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LabXchange — an interactive learning platform aimed at bringing science education to students around the world and created by the Faculty of Arts and Sciences in collaboration with the Amgen Foundation — launched last month.
Developed for a "digital classroom," the program aims to foster a virtual scientific lab community, particularly for students who do not have access to scientific instruments and experiments.
As a founding sponsor, the Amgen Foundation provided $11.5 million in grants to develop the program. Much of the content focuses on the biological sciences, with course clusters such as “Genome Editing with CRISPR-Cas9” and “Foundational Concepts and Techniques in Biotechnology,” according to the platform's website.
LabXchange’s platform utilizes open-source infrastructure from edX, a virtual learning website developed by Harvard and MIT. This allows current edX students to connect to the new platform. At the same time, Molecular and Cellular Biology Professor Robert Lue, the faculty director of LabXchange, said it aims to address some of the gaps with current virtual learning, such as the lack of flexibility in course structure.
“Ultimately, instead of going online and taking a course, you can go and find individual assets, be it videos or text or graphics,” Lue said.
“You can actually pick the ones you want, sequence them into a learning pathway, and create a much shorter experience that's really tailored to exactly what you need to learn,” he added.
To increase the reach of its resources, Harvard affiliates who worked on LabXchange said it has developed virtual lab simulations that can walk students through an experiment.
“I've heard of several high school classrooms that do absolutely zero labs at all, just because it's cost-prohibitive for them to get those things going,” Nico O. Wagner, a teaching assistant in the Molecular and Cellular Biology department who helped create content for the site, said. “The good thing about LabXchange is that the students get virtual access to experiments, and all they need is access to a computer.”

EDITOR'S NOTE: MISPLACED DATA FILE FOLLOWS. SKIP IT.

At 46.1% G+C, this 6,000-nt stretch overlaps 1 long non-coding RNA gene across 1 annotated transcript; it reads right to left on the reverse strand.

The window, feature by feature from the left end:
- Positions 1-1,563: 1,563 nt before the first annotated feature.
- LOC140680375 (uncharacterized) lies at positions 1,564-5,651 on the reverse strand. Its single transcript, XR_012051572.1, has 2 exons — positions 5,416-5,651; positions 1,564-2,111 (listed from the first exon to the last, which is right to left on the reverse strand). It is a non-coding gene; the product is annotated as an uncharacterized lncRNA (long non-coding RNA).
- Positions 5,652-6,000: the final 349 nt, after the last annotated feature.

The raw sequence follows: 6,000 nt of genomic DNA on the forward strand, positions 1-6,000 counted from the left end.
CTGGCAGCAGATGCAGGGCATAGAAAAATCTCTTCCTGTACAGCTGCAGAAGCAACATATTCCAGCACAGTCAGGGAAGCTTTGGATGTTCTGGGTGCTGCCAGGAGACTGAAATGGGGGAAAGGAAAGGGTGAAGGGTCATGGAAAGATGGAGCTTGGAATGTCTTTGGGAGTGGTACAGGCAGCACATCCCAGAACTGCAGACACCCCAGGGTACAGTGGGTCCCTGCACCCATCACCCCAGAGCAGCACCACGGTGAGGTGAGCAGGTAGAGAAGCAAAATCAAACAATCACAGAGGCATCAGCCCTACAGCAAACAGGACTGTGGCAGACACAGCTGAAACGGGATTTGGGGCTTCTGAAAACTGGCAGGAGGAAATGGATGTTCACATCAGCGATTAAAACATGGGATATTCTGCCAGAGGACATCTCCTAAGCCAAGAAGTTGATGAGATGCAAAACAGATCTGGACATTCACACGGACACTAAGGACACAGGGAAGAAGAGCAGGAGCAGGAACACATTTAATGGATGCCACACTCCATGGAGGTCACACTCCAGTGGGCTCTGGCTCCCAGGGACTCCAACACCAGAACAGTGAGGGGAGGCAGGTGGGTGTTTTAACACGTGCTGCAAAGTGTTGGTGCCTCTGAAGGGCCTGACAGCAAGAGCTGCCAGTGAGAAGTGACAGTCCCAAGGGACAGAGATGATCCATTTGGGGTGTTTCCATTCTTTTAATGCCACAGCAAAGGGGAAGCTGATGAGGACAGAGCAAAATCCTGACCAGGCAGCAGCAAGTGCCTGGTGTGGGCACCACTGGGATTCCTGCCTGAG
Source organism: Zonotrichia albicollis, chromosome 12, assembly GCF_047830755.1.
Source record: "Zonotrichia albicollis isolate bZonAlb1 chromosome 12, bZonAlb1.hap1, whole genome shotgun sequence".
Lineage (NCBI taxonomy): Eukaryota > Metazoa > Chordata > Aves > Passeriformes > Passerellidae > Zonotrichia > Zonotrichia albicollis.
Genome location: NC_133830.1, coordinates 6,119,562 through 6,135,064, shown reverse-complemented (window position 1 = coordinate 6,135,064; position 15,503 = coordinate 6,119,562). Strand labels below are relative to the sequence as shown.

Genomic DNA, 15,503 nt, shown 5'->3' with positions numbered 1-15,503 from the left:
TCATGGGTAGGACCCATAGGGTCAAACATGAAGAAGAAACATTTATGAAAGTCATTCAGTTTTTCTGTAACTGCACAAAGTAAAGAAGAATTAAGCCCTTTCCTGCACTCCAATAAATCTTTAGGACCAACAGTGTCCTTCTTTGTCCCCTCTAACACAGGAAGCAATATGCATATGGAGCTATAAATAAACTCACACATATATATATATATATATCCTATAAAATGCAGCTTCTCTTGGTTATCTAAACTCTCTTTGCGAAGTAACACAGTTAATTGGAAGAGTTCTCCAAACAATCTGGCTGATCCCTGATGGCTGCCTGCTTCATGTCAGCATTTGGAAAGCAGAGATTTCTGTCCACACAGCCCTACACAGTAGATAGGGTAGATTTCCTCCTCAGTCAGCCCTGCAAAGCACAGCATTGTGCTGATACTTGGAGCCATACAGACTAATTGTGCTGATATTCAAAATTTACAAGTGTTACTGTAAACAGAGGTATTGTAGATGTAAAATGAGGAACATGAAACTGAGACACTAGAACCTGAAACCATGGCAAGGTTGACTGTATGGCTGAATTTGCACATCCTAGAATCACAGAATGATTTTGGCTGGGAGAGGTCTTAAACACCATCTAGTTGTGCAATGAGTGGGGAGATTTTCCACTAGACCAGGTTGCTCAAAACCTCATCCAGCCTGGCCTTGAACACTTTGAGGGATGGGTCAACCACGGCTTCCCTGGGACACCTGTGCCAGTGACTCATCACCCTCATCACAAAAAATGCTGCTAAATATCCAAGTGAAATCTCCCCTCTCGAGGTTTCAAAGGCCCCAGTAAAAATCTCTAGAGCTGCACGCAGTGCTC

The new platform incorporates various types of learning modules that address content delivery flaws in traditional online learning interfaces, according to Tess Gadd, a user interface designer who worked on the project.
“The problem with videos is that if somebody's speaking, you kind of can get lost quite quickly,” Gadd said.
Gadd also pointed to the platform’s “adaptive scrollable” feature, developed to address this shortcoming.
“As you scroll down the page, everything animates as if it were a video, but you have complete control over that speed,” she said. “I think that's a really interesting way to give people more power when it comes to their own learning.”
Some educators have also used the platform to complement in-class education and experiments. At Harvard, the teaching staff of Life Sciences 1a: “An Integrated Introduction to the Life Sciences” used the platform last fall to show students techniques ahead of lab sections, helping them become more familiar with lab procedures, according to the course's website.
High school teachers have also adopted the program. Mary S. Liu ’09, a biology teacher at Weston High School, said she first learned of LabXchange through an outreach program for high school educators, and then joined a focus group to develop it.
“I'd put extra resources there for them to access,” Liu said. “I do the pre-lab, so they actually have a virtual simulation of lab techniques that I do in class with my students. A lot of times, it's new for the high school students to do bacterial culture or to work with gel electrophoresis, so they can get familiar with the tools.”
Liu said she understands why her students appreciated the program.
“Kids like digital things,” she said.
— Staff writer Andy Z. Wang can be reached at firstname.lastname@example.org
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